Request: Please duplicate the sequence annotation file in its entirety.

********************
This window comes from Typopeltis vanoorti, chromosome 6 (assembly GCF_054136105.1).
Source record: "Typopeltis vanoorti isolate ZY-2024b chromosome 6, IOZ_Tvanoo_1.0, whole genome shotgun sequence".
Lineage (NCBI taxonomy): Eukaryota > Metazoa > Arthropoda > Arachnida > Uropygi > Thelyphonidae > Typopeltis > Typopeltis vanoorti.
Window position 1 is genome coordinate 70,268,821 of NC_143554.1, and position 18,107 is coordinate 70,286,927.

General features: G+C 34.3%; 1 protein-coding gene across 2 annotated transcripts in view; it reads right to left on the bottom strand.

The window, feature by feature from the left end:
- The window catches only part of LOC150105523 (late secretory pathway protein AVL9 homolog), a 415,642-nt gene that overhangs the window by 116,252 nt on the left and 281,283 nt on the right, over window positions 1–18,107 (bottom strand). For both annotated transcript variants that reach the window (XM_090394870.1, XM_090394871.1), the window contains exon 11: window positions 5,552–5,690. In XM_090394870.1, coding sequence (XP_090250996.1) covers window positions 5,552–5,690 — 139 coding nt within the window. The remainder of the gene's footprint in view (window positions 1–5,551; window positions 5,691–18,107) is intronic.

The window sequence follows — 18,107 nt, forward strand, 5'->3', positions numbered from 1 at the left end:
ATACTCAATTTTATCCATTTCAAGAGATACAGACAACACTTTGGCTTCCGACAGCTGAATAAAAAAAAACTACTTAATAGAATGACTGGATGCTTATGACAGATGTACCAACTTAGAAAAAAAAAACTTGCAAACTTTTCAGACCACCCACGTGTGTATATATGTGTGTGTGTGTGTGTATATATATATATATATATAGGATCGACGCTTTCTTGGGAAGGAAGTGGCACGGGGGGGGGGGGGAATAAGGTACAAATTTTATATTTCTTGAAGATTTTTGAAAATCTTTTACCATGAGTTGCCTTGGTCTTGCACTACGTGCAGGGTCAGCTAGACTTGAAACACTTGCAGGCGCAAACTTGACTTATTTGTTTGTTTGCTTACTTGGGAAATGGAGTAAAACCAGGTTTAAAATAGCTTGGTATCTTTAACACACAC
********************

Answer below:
This window comes from Typopeltis vanoorti, chromosome 6 (assembly GCF_054136105.1).
Source record: "Typopeltis vanoorti isolate ZY-2024b chromosome 6, IOZ_Tvanoo_1.0, whole genome shotgun sequence".
Lineage (NCBI taxonomy): Eukaryota > Metazoa > Arthropoda > Arachnida > Uropygi > Thelyphonidae > Typopeltis > Typopeltis vanoorti.
Window position 1 is genome coordinate 70,268,821 of NC_143554.1, and position 18,107 is coordinate 70,286,927.

General features: G+C 34.3%; 1 protein-coding gene across 2 annotated transcripts in view; it reads right to left on the bottom strand.

The window, feature by feature from the left end:
- The window catches only part of LOC150105523 (late secretory pathway protein AVL9 homolog), a 415,642-nt gene that overhangs the window by 116,252 nt on the left and 281,283 nt on the right, over window positions 1–18,107 (bottom strand). For both annotated transcript variants that reach the window (XM_090394870.1, XM_090394871.1), the window contains exon 11: window positions 5,552–5,690. In XM_090394870.1, coding sequence (XP_090250996.1) covers window positions 5,552–5,690 — 139 coding nt within the window. The remainder of the gene's footprint in view (window positions 1–5,551; window positions 5,691–18,107) is intronic.

The window sequence follows — 18,107 nt, forward strand, 5'->3', positions numbered from 1 at the left end:
ATACTCAATTTTATCCATTTCAAGAGATACAGACAACACTTTGGCTTCCGACAGCTGAATAAAAAAAAACTACTTAATAGAATGACTGGATGCTTATGACAGATGTACCAACTTAGAAAAAAAAAACTTGCAAACTTTTCAGACCACCCACGTGTGTATATATGTGTGTGTGTGTGTGTATATATATATATATATATAGGATCGACGCTTTCTTGGGAAGGAAGTGGCACGGGGGGGGGGGGGAATAAGGTACAAATTTTATATTTCTTGAAGATTTTTGAAAATCTTTTACCATGAGTTGCCTTGGTCTTGCACTACGTGCAGGGTCAGCTAGACTTGAAACACTTGCAGGCGCAAACTTGACTTATTTGTTTGTTTGCTTACTTGGGAAATGGAGTAAAACCAGGTTTAAAATAGCTTGGTATCTTTAACACACAC